Hemimorphite is a zinc-containing mineral that was once known as calamine. In 1803 the British chemist and mineralogist James Smithson discovered that there were two different minerals under the heading of calamine -- a zinc carbonate and a zinc silicate, which often closely resembled each other. The zinc carbonate was later named smithsonite in honor of Smithson, while the zinc silicate was named hemimorphite. The name calamine is no longer in use in mineralogy; now it is used only for the pink mixture known as "calamine lotion," which contains zinc oxide and iron oxide.
James Smithson was not only a important scientist, he was also a shrewd investor who amassed a fortune during his lifetime. Though he had never visited the United States, his will stipulated that his wealth should go "to the United States of America, to found at Washington, an establishment for the increase and diffusion of knowledge among men." In 1846 the Smithsonian Institution was founded with Smithson's fortune.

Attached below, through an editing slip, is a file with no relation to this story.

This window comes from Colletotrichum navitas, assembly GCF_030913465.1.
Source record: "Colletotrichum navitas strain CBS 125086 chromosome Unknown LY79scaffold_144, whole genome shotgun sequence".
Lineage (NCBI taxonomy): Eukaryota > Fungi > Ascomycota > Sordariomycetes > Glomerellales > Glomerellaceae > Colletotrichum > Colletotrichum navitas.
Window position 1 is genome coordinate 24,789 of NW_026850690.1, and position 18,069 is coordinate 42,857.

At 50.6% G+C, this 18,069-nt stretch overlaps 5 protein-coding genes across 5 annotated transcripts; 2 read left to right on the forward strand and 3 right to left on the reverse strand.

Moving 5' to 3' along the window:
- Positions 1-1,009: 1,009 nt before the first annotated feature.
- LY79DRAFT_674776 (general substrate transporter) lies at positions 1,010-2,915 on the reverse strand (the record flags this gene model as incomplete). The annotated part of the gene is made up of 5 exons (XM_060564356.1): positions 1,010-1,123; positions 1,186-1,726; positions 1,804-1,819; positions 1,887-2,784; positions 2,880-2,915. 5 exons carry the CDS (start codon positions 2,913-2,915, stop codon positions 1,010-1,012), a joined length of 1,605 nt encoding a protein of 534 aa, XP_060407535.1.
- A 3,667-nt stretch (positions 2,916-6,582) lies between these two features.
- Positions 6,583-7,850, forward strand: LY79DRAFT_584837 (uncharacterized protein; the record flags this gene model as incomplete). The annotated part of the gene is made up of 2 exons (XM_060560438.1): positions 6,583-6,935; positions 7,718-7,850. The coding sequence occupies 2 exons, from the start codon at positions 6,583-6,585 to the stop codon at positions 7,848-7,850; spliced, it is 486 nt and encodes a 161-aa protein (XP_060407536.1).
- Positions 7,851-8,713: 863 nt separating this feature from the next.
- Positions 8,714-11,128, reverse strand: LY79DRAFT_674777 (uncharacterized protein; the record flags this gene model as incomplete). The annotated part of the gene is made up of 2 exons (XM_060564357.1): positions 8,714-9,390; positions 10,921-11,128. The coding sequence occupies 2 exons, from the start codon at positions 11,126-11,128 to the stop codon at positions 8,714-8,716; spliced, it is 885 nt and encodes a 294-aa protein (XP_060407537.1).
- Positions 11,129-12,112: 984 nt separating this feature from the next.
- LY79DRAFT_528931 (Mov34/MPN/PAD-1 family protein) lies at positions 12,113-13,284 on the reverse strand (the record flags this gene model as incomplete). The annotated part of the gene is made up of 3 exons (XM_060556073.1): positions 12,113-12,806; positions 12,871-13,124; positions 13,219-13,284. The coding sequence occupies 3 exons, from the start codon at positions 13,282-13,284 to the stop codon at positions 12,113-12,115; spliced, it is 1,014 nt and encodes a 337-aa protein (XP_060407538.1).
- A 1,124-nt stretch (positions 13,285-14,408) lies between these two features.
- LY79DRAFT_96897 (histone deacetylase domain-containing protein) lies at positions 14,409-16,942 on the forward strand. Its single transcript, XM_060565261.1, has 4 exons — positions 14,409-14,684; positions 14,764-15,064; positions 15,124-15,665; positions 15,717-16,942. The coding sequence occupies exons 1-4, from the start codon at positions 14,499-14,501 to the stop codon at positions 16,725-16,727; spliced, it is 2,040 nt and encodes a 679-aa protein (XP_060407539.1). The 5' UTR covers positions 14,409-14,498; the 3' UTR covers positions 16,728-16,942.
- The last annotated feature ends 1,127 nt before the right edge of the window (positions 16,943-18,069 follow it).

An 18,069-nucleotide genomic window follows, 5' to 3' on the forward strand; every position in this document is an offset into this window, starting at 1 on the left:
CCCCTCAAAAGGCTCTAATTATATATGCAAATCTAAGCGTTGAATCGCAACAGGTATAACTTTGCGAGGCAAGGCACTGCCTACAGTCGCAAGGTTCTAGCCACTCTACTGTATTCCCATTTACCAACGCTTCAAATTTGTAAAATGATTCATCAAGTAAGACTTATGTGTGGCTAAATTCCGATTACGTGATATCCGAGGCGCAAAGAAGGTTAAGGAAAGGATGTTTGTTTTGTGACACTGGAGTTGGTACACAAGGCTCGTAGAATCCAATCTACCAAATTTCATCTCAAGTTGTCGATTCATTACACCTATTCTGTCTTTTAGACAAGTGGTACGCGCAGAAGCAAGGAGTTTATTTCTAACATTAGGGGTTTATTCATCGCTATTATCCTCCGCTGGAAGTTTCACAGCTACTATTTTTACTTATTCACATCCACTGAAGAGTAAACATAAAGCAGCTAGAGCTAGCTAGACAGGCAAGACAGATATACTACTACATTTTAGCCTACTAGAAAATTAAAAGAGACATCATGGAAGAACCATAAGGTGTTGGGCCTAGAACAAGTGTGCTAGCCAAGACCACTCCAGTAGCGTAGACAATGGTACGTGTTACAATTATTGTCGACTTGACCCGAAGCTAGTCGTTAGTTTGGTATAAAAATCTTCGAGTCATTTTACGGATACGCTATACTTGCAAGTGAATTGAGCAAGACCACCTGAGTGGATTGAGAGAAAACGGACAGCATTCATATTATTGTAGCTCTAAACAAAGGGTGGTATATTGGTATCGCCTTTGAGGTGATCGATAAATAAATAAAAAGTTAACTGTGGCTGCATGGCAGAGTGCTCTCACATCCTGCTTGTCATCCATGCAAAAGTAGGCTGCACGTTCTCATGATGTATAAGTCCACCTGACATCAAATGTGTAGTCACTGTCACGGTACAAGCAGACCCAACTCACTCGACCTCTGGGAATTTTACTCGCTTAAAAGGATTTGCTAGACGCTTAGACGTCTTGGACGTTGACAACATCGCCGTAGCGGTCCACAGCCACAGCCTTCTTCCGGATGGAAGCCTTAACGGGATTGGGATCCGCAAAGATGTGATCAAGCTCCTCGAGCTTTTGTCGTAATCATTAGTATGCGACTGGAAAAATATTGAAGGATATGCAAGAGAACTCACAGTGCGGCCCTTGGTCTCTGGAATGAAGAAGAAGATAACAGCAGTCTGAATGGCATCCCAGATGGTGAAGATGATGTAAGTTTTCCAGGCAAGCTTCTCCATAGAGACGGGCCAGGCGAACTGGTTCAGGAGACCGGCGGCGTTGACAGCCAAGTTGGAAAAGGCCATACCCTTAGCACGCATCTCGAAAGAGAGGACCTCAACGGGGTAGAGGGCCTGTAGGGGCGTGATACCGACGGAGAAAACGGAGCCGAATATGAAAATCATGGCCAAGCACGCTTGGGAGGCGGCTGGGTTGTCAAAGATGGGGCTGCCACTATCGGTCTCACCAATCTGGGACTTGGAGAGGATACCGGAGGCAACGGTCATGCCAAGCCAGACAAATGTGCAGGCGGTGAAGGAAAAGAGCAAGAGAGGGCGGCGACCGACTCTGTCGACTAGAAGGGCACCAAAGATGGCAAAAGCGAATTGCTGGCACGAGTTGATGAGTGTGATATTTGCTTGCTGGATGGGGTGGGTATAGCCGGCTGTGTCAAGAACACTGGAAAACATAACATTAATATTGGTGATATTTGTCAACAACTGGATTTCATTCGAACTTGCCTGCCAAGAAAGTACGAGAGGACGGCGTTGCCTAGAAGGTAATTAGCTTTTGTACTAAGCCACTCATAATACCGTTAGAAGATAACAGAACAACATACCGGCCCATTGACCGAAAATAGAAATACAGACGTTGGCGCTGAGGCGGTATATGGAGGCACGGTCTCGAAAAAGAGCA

The zinc silicate hemimorphite is rarer than the zinc carbonate smithsonite. The name hemimorphite derives from the unusual character of its crystals: the crystals are terminated by dissimilar faces. One end of the crystal is rather blunt being dominated by a pedion face while the opposite end is terminated by the point of a pyramid.
Hemimorphite is an important ore of zinc, since the mineral contains over 50% zinc. Gem-quality hemimorphite is usually blue or green, and bears some similarities to chrysocolla, smithsonite and turquoise. In an aggregate form, hemimorphite often displays bands of blue and white, or is mixed with a dark matrix.
Hemimorphite deposits are found in Australia, Algeria, Mexico, Namibia, the Congo, Austria, Italy and the United States.
- First Published: March-30-2009
- Last Updated: October-08-2010
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